• Country-by-Country Report. The country-by-country report provides information on the global allocation of income, taxes paid and certain indicators of the location of economic activity among tax jurisdictions where the MNE group operates. The CbCR also provides the MNE’s number of employees, stated capital, retained earnings and tangible assets in each tax jurisdiction. Finally, it identifies each entity within the MNE group doing business in a tax jurisdiction and indicates the business activities that each entity is engaged in. The parent company must file CbCR documentation in its home country.
Introduction of lower revenue thresholds by some countries

As mentioned, OECD guidance indicates that MNE groups with annual consolidated group revenue of less than 750 million euros (or near equivalent in domestic currency) are exempt from filing CbCRs. Multinationals must be aware, however, that many countries have much lower group revenue thresholds that trigger local documentation and reporting requirements.

Moreover, in the majority of advanced countries, these requirements are not limited to the parent entity. Many countries have now implemented local master file and local file documentation and reporting requirements for local country affiliates that are part of an MNE group with annual consolidated group revenue of less than 750 million euros, in some cases as low as US$50 million. In addition, some countries (such as Germany and Mexico) have requirements based on local turnover thresholds.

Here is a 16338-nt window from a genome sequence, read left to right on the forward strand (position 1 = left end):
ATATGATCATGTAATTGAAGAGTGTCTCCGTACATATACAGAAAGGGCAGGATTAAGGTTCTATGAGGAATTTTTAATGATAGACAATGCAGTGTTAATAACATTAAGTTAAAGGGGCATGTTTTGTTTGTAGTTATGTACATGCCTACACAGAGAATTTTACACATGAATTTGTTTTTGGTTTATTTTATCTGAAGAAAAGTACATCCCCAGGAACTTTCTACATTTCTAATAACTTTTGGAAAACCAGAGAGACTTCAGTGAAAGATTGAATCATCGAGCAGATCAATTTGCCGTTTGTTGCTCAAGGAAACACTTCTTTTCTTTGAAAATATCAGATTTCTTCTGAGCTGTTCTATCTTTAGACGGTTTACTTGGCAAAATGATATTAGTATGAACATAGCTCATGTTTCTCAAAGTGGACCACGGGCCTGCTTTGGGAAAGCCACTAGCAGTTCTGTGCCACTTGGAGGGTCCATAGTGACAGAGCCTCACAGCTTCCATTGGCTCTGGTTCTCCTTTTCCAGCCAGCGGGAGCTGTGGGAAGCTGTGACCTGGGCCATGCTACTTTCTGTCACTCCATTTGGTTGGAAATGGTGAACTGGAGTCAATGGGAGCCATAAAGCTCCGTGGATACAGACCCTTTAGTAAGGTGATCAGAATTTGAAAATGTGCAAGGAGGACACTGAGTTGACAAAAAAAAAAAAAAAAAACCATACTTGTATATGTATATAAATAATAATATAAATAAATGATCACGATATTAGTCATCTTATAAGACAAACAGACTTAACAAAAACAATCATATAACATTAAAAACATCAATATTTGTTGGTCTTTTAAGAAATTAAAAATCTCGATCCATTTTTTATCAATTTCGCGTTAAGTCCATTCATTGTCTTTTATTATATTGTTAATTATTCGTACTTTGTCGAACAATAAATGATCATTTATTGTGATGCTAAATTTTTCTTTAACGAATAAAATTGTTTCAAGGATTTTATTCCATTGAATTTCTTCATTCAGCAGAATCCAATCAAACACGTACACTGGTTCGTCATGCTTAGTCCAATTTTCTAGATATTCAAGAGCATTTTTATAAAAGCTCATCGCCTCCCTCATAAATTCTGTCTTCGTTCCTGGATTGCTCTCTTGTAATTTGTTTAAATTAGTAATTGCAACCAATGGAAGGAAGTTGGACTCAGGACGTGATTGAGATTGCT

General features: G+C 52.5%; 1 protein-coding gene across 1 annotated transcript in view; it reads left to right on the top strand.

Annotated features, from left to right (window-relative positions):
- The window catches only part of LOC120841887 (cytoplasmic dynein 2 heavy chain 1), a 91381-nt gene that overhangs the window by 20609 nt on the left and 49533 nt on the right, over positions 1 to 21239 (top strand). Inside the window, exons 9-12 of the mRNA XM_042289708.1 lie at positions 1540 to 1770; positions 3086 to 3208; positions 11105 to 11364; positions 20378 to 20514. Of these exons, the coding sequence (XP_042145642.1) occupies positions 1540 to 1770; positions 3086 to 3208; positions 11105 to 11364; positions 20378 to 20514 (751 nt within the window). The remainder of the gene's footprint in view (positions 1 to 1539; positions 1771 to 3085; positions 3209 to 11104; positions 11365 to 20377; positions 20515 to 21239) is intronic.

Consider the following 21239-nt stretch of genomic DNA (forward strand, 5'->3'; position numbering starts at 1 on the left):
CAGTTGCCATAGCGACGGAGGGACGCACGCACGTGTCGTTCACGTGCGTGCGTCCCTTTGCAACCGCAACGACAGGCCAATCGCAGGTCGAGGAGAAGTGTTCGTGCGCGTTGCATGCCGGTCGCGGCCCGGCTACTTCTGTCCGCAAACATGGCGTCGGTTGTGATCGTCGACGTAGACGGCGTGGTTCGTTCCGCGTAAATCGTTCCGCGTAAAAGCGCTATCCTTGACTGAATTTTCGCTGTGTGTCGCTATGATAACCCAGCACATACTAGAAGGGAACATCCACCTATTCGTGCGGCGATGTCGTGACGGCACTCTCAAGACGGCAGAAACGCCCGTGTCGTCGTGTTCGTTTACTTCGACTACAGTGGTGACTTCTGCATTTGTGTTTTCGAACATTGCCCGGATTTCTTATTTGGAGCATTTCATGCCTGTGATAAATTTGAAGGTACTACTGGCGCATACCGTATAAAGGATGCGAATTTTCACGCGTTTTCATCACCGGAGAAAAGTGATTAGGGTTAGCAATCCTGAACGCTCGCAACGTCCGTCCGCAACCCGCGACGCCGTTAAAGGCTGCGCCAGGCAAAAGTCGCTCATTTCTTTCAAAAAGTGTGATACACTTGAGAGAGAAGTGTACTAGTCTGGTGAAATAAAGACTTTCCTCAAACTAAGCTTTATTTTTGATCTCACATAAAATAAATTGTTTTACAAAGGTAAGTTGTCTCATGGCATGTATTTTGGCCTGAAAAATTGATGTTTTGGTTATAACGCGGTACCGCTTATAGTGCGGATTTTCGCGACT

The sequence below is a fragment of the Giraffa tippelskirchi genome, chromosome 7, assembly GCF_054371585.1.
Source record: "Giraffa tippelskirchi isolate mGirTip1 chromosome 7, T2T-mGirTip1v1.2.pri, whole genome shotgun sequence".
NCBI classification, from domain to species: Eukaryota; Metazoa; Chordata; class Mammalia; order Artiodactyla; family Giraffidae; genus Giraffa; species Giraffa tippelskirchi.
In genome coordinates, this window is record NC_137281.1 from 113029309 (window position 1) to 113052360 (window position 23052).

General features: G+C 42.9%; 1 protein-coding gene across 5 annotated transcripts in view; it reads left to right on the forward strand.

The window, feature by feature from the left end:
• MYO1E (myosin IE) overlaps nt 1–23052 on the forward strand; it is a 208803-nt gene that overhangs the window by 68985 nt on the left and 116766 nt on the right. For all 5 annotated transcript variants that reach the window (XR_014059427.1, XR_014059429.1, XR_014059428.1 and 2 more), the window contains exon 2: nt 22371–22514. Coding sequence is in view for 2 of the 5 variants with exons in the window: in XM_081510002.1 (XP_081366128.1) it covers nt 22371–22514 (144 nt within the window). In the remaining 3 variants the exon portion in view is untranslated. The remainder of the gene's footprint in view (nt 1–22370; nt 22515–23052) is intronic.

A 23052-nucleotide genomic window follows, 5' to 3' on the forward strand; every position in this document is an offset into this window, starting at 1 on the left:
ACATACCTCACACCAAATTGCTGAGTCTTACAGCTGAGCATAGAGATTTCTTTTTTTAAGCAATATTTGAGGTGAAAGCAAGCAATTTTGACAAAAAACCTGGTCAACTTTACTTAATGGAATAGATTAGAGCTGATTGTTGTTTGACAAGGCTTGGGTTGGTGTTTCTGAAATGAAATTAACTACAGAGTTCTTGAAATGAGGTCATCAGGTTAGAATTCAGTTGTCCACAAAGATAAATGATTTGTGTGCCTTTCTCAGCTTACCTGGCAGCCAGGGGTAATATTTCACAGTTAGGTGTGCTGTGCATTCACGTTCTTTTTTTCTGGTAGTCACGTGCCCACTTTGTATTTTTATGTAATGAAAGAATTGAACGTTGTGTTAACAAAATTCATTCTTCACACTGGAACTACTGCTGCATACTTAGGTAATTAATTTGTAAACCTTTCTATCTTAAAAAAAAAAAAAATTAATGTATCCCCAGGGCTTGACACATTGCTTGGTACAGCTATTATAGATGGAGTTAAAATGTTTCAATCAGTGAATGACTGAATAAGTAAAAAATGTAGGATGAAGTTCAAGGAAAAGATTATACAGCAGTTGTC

The challenge here for MNEs is that these rules are being unilaterally implemented on a country-by-country basis, with different revenue thresholds, notification and documentation requirements, and deadlines.

What multinationals need to consider

Multinational organizations must be aware that each country has its own transfer pricing documentation and reporting requirements and deadlines, and that requirements are changing rapidly all over the world.

Many of these country-specific requirements are strongly influenced by OECD BEPS guidelines, but they don’t necessarily precisely align with them. Certainly, no multinational should assume that its transfer pricing obligations won’t change simply because its annual consolidated group revenue is less than 750 million euros.

As a rule of thumb, multinationals with consolidated group revenue of 750 million euros or more will have to fulfill requirements based on the three-tiered approach outlined above, including the parent company submitting CbC reporting documentation in its home country. Those multinationals with consolidated group revenue of US$50 million or more will also likely have to fulfill local master file and local file documentation and reporting requirements for each of its local country affiliates.

MNEs should also ensure that they remain appropriately advised as to the ongoing changes of their CbCR obligations. More and more countries are updating their transfer pricing requirements, and the rules for those early adopters continue to change. Failure to comply will at best lead to penalties and at worst lead to tax audits and the administrative burdens of explaining and defending group transfer pricing positions in the absence of appropriate documentation.